In the negotiations, which dragged on for nearly a year and a half, Mexico and Canada managed to "maintain the status quo in many important areas," but while the actual changes were modest, as analyzed by the Brookings Institution, they "went almost uniformly in the direction of what the United States wanted." "Trump's aggressive and threatening approach ," which challenged with breaking the treaty for good, "succeeded in obtaining modest concessions from his partners."

In the automotive industry core topic , the US managed to increase from 62.5% to 75% the proportion of the production of a car that must be made within the free trade area , to force 30% of the work needed to manufacture a car to have a wage of $16/hour (40% as of 2023) -a measure aimed at appeasing the US unions, since in Mexico the average wage of an automotive worker today is $4/hour-, and to set a tariff of 25% for cars coming from outside the country.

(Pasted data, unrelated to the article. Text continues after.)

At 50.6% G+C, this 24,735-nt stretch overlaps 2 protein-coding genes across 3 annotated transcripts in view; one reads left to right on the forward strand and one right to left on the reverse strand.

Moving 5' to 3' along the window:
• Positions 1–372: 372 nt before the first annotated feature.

Mexico and Canada were granted their demand that an autonomous termination clause not be introduced after five years if there was no prior consensus for the renewal of the agreement, put on the table by Washington. Finally, the T-MEC will last for 16 years, renewable, with a review in the sixth year.

Justin Trudeau's government had to make some concessions to the U.S. dairy sector, but preserved what had been its main red line from the beginning: the validity of Chapter 19, concerning the settlement of disputes through independent binational arbitration.